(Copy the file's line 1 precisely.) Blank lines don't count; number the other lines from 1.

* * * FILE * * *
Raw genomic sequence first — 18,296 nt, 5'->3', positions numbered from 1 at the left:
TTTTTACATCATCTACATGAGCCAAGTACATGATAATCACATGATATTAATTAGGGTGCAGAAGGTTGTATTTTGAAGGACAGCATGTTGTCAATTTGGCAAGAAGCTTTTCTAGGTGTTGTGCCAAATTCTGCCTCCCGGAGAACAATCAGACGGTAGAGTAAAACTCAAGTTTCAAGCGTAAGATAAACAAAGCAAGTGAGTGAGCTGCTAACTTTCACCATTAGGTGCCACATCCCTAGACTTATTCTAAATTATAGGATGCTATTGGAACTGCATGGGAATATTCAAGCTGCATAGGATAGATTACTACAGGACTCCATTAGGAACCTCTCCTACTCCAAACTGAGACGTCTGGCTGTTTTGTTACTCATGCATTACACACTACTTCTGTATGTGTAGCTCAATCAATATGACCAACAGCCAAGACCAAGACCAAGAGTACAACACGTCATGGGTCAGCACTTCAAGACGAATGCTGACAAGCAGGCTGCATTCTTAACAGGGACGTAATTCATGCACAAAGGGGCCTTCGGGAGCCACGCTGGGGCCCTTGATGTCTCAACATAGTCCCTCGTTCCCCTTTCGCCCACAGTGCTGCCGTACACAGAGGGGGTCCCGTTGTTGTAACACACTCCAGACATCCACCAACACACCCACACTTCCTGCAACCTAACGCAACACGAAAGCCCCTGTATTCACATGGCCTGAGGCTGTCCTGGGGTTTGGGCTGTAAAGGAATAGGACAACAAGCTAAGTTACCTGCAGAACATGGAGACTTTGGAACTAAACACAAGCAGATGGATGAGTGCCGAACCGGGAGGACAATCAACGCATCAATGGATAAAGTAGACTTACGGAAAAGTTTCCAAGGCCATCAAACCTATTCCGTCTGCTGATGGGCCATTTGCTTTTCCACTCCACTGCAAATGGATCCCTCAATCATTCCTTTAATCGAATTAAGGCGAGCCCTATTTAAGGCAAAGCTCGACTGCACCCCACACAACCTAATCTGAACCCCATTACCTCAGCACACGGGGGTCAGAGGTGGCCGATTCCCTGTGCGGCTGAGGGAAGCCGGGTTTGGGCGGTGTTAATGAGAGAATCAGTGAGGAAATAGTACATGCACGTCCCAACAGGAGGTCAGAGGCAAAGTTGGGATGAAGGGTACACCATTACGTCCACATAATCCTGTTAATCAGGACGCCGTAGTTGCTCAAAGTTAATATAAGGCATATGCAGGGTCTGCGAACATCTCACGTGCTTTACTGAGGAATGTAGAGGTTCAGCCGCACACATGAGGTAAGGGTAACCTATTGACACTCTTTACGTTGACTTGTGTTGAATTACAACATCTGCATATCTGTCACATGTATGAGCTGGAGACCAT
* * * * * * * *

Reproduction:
Raw genomic sequence first — 18,296 nt, 5'->3', positions numbered from 1 at the left: